“As such, it may be logical to say that birds that have been turning up on the west coast of the Malay Peninsula over the past 30 years and in Singapore in the past 14 years, are genuine non-breeding visitors from the west and south of us. As such, this species is on my personal Singapore checklist as a Scarce Visitor.
“There are a couple of issues about the above records and how they have been perceived by others here.
“Firstly, in Wang and Hails (2007), there is a suggestion that Javan Pond Herons may be escapees from the zoo as Wang Luan Keng had seen some free-flying specimens there. I do hope that her identification is correct as I have only seen Chinese Pond Heron around the zoo. If she got it right, why are these free-flying zoo birds and not naturally wild occurrences? The zoo grounds do attract many wild migrants including a variety of other members of the heron family. Finally, all the records have been at the north-west and north-east migrant draws of Sungei Buloh and Serangoon, during specific months. If the Javan Pond Heron is a free-flyer from the zoo, why are there no records between May–September? Other free-flyers from the zoo, such as the Milky and Painted Storks, occur at Buloh during all months of the year!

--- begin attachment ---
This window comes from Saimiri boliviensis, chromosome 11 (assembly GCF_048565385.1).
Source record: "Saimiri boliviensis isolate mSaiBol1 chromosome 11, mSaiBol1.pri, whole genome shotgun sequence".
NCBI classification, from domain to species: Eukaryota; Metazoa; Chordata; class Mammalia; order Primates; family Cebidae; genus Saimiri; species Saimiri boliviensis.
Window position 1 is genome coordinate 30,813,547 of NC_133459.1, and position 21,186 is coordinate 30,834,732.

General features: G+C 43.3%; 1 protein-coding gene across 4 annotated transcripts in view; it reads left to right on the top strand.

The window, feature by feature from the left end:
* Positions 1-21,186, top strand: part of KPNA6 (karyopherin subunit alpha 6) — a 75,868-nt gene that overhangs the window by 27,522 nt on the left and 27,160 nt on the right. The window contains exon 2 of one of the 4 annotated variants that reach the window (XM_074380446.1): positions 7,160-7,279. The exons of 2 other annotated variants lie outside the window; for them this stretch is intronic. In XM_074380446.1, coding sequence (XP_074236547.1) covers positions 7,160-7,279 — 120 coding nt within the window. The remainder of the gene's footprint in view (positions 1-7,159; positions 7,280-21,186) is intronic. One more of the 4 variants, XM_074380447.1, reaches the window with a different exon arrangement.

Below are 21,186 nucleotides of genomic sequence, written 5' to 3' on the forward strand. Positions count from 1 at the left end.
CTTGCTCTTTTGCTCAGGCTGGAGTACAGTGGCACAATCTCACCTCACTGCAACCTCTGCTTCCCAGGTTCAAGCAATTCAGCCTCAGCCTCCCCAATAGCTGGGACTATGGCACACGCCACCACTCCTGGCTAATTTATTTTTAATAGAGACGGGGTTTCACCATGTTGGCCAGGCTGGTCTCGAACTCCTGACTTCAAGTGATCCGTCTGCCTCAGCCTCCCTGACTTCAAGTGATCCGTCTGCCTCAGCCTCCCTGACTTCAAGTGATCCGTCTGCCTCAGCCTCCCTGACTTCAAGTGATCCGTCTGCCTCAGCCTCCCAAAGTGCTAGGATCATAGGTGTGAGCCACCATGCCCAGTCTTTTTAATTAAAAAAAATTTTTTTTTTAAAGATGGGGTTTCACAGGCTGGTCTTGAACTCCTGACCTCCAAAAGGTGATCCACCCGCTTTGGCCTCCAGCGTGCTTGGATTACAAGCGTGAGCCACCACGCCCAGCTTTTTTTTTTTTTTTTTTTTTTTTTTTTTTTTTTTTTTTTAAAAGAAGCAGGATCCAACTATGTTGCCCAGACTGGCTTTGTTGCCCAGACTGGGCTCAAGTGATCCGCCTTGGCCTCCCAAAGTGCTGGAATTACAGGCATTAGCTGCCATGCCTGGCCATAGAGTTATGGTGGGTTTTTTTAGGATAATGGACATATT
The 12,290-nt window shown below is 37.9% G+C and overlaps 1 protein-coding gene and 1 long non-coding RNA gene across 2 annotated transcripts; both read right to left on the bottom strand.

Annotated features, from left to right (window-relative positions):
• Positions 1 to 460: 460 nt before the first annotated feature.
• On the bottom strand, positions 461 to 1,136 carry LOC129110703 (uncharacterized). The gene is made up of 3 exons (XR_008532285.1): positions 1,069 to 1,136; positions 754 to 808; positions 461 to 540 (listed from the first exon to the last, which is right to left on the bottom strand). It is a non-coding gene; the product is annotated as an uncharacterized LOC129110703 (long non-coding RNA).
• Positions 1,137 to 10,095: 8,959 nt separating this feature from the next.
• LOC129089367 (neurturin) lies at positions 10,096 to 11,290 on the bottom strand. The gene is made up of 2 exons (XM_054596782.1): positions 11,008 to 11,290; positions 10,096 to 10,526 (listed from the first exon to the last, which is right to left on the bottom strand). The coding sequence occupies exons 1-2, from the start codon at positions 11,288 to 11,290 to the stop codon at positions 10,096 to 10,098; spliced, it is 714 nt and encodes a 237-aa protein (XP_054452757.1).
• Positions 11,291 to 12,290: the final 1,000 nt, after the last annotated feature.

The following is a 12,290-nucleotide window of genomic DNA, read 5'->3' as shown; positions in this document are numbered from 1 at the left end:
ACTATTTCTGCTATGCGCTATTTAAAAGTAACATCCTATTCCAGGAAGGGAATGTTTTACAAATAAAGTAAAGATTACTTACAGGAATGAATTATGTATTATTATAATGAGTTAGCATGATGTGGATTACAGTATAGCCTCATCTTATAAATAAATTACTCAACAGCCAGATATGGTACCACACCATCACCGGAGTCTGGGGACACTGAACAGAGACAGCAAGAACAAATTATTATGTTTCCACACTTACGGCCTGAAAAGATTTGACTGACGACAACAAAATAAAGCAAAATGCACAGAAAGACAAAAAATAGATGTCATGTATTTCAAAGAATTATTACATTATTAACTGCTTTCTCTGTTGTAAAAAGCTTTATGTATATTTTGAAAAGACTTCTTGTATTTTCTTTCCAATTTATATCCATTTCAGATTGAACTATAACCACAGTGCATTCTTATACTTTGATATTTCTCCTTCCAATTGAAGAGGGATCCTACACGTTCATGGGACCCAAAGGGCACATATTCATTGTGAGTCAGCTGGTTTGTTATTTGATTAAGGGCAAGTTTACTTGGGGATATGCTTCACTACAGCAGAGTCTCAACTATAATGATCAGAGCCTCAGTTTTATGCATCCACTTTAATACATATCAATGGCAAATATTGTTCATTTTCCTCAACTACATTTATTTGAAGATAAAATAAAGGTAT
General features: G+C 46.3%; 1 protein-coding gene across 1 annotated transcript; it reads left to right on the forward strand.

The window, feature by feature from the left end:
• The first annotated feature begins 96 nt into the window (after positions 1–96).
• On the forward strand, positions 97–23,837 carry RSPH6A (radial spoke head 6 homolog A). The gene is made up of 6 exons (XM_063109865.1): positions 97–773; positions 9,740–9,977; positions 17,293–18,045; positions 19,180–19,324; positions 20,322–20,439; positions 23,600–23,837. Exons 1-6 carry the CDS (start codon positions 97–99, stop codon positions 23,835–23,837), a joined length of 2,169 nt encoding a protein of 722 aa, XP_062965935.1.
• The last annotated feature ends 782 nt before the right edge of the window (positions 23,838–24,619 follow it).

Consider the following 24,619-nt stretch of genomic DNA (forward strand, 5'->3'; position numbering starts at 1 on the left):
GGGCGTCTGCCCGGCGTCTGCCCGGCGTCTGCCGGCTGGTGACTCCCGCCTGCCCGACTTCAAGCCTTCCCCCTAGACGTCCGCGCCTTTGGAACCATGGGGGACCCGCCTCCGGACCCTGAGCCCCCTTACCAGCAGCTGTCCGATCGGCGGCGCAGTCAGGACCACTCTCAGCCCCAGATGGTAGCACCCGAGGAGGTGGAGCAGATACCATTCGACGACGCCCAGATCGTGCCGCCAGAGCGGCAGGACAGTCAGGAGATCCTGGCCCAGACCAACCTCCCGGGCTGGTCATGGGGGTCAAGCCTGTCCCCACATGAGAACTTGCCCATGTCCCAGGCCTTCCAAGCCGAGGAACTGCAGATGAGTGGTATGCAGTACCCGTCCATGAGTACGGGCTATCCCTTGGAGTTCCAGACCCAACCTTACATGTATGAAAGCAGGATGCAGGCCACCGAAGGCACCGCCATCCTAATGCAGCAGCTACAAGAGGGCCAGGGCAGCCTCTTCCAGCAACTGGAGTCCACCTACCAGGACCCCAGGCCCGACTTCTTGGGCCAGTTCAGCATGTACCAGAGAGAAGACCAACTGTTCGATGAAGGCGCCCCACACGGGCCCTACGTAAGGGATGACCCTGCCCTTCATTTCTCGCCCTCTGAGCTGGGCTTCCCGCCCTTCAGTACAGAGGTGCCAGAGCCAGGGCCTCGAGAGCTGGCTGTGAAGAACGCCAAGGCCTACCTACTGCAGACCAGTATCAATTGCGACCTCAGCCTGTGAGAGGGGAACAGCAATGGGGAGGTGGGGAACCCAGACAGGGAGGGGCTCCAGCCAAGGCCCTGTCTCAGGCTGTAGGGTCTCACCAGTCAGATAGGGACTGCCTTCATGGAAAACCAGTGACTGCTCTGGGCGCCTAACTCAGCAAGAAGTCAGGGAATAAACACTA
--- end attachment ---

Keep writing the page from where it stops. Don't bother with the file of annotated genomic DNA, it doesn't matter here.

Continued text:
“Secondly, if Uthai’s record of a bird in breeding plumage in October 1994 was deemed almost certainly an escapee due to its ‘summer’ plumage in the wrong month, it seems strange that there were no doubts at all about breeding plumaged birds seen by bird group members in 2004 and 2008.
“We should remember that the Bird Group’s Records Committee is just that and nothing more. It is not a National Records Committee and whilst it might like all birders here to submit records to it, not all recognise its competence or impartiality.”
Input and images by Subaraj Rajathurai except the one at the top, by Lee Tiah Khee.
1. Gibson-Hill, C.A. (1949). An annotated checklist of the birds on Malaya. Bull. Raffles Mus. 20:1-299.
2. Hancock, J. & Kushlan, J. (1984). The Herons Handbook. Croom Helm, London.
3. Wang, L.K. & Hails, C. J. (2007). An annotated checklist of birds of Singapore. Raffles Bull. Zool. Suppl. 15:1-179.
4. Wells, D.R. (1999). The birds of the Thai-Malay Peninsular. Vol. I, Non-passerines. Academic Press, London.